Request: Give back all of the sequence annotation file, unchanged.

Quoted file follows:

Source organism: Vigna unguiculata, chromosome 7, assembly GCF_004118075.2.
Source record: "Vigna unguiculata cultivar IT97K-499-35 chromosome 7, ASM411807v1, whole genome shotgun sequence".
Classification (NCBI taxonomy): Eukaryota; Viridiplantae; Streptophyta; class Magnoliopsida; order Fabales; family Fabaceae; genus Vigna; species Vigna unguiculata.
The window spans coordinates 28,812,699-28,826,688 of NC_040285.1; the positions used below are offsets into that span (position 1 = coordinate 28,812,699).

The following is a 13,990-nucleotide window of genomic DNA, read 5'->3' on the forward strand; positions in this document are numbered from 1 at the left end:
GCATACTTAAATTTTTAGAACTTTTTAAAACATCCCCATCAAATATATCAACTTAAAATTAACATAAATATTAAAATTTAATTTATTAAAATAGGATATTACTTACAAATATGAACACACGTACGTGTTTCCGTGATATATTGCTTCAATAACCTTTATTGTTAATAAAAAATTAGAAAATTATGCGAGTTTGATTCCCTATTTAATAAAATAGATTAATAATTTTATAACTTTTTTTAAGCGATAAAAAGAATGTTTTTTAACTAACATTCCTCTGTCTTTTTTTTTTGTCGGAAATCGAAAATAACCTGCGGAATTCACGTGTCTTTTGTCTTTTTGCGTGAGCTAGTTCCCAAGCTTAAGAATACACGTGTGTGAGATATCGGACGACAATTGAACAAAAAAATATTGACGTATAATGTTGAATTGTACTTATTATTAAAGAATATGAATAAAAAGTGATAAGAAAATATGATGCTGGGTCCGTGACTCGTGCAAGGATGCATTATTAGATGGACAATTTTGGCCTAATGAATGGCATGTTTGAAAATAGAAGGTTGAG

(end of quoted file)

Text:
Source organism: Vigna unguiculata, chromosome 7, assembly GCF_004118075.2.
Source record: "Vigna unguiculata cultivar IT97K-499-35 chromosome 7, ASM411807v1, whole genome shotgun sequence".
Classification (NCBI taxonomy): Eukaryota; Viridiplantae; Streptophyta; class Magnoliopsida; order Fabales; family Fabaceae; genus Vigna; species Vigna unguiculata.
The window spans coordinates 28,812,699-28,826,688 of NC_040285.1; the positions used below are offsets into that span (position 1 = coordinate 28,812,699).

The following is a 13,990-nucleotide window of genomic DNA, read 5'->3' on the forward strand; positions in this document are numbered from 1 at the left end:
GCATACTTAAATTTTTAGAACTTTTTAAAACATCCCCATCAAATATATCAACTTAAAATTAACATAAATATTAAAATTTAATTTATTAAAATAGGATATTACTTACAAATATGAACACACGTACGTGTTTCCGTGATATATTGCTTCAATAACCTTTATTGTTAATAAAAAATTAGAAAATTATGCGAGTTTGATTCCCTATTTAATAAAATAGATTAATAATTTTATAACTTTTTTTAAGCGATAAAAAGAATGTTTTTTAACTAACATTCCTCTGTCTTTTTTTTTTGTCGGAAATCGAAAATAACCTGCGGAATTCACGTGTCTTTTGTCTTTTTGCGTGAGCTAGTTCCCAAGCTTAAGAATACACGTGTGTGAGATATCGGACGACAATTGAACAAAAAAATATTGACGTATAATGTTGAATTGTACTTATTATTAAAGAATATGAATAAAAAGTGATAAGAAAATATGATGCTGGGTCCGTGACTCGTGCAAGGATGCATTATTAGATGGACAATTTTGGCCTAATGAATGGCATGTTTGAAAATAGAAGGTTGAG